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Gene-modified stem cells help protect bone marrow from toxic side effects of chemotherapy

Date:
May 21, 2011
Source:
Fred Hutchinson Cancer Research Center
Summary:
Although chemotherapy is used to kill cancer cells, it can also have a strong toxic effect on normal cells such as bone marrow and blood cells. Researchers report that one possible approach to reduce this toxic effect on bone marrow cells is to modify the cells with a gene that makes them resistant to chemotherapy.

Although chemotherapy is used to kill cancer cells, it can also have a strong toxic effect on normal cells such as bone marrow and blood cells, often limiting the ability to use and manage the chemotherapy treatment. Researchers at Fred Hutchinson Cancer Research Center reported at the annual meeting of the American Society of Gene and Cell Therapy in Seattle that one possible approach to reduce this toxic effect on bone marrow cells is to modify the cells with a gene that makes them resistant to chemotherapy.

Hans-Peter Kiem, M.D., a member of the Hutchinson Center's Clinical Research Division, and colleagues Jennifer Adair, Ph.D., a research associate in the Clinical Research Division, and Maciej Mrugala, M.D., Ph.D., M.P.H., a neuro-oncololgist at the Seattle Cancer Care Alliance and the University of Washington, presented data from a clinical trial in which bone marrow stem cells from patients with brain tumors were removed and modified with a retrovirus vector to introduce the chemotherapy-resistant gene. The cells were then re-infused into the patients. In the trial, which was designed to evaluate safety and feasibility, patients were safely administered gene-modified blood stem cells that persisted for more than one year and did not show any apparent harmful effects.

This approach was first attempted in patients with a terminal form of brain cancer called glioblastoma. Currently, median survival for glioblastoma patients is just 12 to 15 months. The prognosis for glioblastoma patients is poor not only because no curative treatment is available but because doctors cannot effectively use the treatment that does exist. Glioblastoma cells make a large amount of a protein called MGMT that makes them resistant to chemotherapy, so doctors use a second drug, called benzylguanine, to knock down MGMT and make the tumor cells susceptible to the chemotherapy. However, this potent one-two punch is not limited to the brain tumor cells. Benzylguanine also disables MGMT in normal blood and bone marrow cells, leaving them also susceptible to the effects of chemotherapy. The effects on patients' blood and bone marrow can be pronounced and often limit the ability to effectively administer the chemotherapy.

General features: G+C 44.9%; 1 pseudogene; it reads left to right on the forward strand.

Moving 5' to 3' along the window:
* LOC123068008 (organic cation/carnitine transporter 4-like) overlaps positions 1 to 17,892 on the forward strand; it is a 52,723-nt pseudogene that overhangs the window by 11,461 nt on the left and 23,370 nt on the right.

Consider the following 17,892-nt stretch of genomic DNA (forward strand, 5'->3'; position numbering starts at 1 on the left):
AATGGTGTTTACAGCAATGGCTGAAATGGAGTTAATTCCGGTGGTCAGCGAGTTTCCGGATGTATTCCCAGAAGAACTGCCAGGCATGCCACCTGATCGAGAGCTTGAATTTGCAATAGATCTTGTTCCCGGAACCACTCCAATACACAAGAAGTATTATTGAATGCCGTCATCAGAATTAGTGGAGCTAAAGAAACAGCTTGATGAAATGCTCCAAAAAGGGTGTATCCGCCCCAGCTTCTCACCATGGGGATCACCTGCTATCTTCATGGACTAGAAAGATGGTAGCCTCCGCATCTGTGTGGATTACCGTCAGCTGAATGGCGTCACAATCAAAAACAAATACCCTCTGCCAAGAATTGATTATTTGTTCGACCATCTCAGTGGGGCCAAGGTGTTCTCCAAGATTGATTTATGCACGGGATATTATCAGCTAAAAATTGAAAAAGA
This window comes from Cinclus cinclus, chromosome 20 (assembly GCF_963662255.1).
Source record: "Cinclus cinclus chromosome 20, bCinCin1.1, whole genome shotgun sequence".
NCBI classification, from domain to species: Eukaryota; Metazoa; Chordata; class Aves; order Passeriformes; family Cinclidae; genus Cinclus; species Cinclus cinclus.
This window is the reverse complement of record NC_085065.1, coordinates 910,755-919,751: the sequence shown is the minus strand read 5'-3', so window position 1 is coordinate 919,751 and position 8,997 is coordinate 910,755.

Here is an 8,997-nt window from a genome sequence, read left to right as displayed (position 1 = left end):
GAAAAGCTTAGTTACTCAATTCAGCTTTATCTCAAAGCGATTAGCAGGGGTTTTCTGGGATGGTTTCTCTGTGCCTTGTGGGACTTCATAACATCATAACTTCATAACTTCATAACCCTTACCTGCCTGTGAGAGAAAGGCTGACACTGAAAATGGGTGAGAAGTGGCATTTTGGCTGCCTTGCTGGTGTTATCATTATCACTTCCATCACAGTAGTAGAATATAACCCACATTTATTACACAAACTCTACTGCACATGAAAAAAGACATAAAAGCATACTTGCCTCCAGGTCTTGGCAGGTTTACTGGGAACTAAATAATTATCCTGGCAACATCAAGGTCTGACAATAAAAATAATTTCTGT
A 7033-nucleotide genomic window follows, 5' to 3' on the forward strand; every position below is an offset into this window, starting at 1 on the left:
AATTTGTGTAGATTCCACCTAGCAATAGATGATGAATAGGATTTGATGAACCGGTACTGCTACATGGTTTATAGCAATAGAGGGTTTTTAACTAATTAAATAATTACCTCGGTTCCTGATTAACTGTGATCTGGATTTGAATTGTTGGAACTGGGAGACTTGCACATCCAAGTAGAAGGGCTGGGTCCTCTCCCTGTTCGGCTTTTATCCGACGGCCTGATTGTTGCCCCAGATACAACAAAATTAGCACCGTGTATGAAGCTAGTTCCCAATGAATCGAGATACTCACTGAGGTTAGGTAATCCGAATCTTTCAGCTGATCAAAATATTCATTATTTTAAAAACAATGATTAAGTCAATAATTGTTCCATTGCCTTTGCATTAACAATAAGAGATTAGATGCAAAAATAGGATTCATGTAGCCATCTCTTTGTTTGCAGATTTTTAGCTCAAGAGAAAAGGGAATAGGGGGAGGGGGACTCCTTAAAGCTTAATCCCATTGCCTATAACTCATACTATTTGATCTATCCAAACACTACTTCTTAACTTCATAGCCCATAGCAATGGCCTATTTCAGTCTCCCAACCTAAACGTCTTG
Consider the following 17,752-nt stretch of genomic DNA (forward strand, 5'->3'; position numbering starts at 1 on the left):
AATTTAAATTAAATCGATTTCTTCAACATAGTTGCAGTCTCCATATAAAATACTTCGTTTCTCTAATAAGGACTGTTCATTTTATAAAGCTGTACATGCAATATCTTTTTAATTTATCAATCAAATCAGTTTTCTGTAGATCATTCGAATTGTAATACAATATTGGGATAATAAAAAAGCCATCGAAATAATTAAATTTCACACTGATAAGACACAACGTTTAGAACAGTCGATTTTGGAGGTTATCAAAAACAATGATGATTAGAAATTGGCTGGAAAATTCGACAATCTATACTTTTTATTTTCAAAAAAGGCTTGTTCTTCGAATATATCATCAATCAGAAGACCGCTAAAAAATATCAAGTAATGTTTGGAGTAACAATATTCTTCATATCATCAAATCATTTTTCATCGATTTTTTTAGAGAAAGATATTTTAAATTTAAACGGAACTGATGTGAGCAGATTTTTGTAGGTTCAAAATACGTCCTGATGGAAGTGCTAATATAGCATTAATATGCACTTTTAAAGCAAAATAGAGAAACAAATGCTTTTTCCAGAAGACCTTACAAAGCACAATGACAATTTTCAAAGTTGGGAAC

"Our initial results are encouraging because our first patient is still alive and without evidence of disease progression almost two years after diagnosis," Kiem said.

The results of the trial suggest the administration of the modified cells represent a safe method for protecting marrow and blood cells from the harmful effects of chemotherapy in brain tumor patients. Future clinical trials will be done to determine whether this combination chemotherapy will also improve the survival of patients with glioblastoma.


Story Source:

The above story is based on materials provided by Fred Hutchinson Cancer Research Center. Note: Materials may be edited for content and length.


Cite This Page:

Fred Hutchinson Cancer Research Center. "Gene-modified stem cells help protect bone marrow from toxic side effects of chemotherapy." ScienceDaily. ScienceDaily, 21 May 2011. <www.sciencedaily.com/releases/2011/05/110520161158.htm>.
Fred Hutchinson Cancer Research Center. (2011, May 21). Gene-modified stem cells help protect bone marrow from toxic side effects of chemotherapy. ScienceDaily. Retrieved September 2, 2014 from www.sciencedaily.com/releases/2011/05/110520161158.htm
Fred Hutchinson Cancer Research Center. "Gene-modified stem cells help protect bone marrow from toxic side effects of chemotherapy." ScienceDaily. www.sciencedaily.com/releases/2011/05/110520161158.htm (accessed September 2, 2014).

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